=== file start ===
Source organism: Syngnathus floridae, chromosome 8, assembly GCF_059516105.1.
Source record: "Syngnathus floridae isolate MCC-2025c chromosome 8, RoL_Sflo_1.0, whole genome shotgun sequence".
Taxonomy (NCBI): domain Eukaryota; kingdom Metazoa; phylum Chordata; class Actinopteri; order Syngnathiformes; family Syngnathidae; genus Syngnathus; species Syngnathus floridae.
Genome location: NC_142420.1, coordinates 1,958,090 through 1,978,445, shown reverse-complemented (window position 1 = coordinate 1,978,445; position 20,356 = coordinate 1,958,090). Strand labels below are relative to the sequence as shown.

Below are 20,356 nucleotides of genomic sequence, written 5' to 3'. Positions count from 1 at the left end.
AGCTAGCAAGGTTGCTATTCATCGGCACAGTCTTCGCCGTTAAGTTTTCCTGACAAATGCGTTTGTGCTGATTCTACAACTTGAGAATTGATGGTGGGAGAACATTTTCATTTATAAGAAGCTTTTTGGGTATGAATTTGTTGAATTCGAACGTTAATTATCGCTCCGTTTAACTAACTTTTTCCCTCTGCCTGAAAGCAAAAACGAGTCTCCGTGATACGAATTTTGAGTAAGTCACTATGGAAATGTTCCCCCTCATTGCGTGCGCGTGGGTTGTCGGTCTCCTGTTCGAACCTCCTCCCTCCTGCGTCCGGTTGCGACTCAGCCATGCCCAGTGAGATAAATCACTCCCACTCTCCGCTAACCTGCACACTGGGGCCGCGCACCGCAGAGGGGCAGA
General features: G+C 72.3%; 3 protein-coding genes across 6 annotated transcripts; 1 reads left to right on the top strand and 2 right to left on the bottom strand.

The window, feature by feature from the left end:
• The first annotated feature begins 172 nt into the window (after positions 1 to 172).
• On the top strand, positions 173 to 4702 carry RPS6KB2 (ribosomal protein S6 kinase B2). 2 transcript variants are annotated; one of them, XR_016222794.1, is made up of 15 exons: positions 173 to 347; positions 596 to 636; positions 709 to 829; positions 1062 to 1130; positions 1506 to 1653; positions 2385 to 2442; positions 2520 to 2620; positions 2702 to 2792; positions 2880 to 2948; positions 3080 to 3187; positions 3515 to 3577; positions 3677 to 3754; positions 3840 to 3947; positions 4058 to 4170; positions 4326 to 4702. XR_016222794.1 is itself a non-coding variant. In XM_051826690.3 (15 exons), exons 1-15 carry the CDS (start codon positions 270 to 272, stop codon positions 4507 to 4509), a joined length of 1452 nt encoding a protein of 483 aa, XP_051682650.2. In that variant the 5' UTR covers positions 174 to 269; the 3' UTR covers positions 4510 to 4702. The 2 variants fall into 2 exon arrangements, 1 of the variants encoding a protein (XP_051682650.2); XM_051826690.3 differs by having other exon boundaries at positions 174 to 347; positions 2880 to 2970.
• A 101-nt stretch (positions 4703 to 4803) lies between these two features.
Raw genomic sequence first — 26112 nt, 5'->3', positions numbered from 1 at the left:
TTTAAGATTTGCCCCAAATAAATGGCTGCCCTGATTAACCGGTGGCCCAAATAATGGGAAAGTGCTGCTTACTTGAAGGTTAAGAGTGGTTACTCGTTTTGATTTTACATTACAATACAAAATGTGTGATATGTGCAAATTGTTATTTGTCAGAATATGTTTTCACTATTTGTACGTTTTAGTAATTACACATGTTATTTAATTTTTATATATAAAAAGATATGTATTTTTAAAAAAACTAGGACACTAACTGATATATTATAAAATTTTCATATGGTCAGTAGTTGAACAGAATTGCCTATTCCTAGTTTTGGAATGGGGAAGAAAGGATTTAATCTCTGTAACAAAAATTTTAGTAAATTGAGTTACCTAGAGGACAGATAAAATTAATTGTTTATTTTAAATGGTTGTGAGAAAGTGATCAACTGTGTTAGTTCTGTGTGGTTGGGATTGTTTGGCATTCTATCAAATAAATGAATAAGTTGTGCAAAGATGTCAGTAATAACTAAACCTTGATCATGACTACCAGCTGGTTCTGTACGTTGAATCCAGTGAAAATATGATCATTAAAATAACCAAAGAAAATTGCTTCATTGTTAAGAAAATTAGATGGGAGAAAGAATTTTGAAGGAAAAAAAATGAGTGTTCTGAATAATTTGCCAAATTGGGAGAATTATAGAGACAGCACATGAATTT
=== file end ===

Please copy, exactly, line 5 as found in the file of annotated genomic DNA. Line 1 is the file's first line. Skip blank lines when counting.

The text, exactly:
Below are 20,356 nucleotides of genomic sequence, written 5' to 3'. Positions count from 1 at the left end.